In communist Yugoslavia, authorities wanted to promote gender equality and encouraged women to attend schools and get jobs instead of staying home and raising kids. Factories filled with a new workforce, and it was not uncommon to see women working as coal miners.
Despite technology dating back to 1986 and the risk of accidents -- more than 70 people died in the 1970s in two separate incidents
-- the 10 women in Breza, northwest of Sarajevo, seem to love their jobs. They enjoy the banter with the 500 or so men. The shafts and elevators echo with laughter and tales of grandchildren.
Paying around 500 euros ($675) a month, mining offers a stable income in a country with almost 30 percent unemployment.
Many younger, female colleagues work in the administrative office above ground
-- but Sakiba Colic and Semsa Hadzo prefer the pit.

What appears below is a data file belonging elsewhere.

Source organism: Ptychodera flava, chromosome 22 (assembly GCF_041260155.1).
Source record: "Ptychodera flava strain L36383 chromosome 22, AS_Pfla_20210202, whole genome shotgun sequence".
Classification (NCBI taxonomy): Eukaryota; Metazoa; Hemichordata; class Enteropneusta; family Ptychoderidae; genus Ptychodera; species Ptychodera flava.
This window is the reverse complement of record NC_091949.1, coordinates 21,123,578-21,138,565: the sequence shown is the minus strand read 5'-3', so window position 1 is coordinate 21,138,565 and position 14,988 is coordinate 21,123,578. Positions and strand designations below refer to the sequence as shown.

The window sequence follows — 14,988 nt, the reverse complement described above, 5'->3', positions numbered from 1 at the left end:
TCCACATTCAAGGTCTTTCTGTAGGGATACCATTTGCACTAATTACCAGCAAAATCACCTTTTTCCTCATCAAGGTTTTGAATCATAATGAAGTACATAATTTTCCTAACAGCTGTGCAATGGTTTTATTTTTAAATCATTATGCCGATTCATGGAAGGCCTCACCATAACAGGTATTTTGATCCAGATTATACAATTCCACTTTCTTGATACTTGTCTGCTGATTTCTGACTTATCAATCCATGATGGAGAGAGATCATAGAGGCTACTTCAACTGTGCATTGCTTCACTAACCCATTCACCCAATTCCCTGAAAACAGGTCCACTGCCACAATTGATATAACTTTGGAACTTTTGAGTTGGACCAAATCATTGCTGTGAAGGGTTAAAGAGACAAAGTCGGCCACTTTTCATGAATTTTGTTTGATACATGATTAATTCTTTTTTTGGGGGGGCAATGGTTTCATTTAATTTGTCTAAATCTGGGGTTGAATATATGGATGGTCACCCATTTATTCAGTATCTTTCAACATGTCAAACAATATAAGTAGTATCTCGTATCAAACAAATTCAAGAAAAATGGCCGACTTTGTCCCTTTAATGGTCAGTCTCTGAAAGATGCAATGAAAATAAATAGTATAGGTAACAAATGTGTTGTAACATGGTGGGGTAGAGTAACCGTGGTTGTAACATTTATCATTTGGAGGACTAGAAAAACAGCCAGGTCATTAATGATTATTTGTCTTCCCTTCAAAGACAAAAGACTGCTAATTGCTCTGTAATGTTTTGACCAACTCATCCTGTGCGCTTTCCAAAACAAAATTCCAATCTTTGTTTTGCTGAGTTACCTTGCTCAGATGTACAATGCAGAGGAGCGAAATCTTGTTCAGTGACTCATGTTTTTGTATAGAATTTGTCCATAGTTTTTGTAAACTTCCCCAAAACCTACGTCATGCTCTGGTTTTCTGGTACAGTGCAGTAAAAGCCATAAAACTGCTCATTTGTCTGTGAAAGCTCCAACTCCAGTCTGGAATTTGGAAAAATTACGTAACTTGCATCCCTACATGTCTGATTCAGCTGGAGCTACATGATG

"We are always in a good mood down there," says Colic. "We get along great with our comrades and we love the jokes that are thrown around."
For decades she tours the pits and checks the airflow, the amount of methane in the air and the temperature. But in 2016, when mandatory retirement kicks in, they will be the last of their kind.
"They are very responsible and precise," said pit supervisor Alija Salkic. "But I still think this is not a job for a woman. It's hard and some are already grandmothers. Somehow, that's a bit too much."
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In Breza, almost everybody is connected to the coal mine. People for the most part have gotten used to the sight of the women miners. But once, Colic recalled, "an old lady had to touch me to see if I was real."
Hadzo says none of her four sisters "would ever dare to go down" but insists she has no regrets.
Putting on lipstick and drying her hair after a shower at the mine, she ponders for a second what she'd do if she had her time all over again.
And there's no doubt in her mind: "I would be in the mine."
Press; By AMEL EMRIC]
Aida Cerkez contributed.
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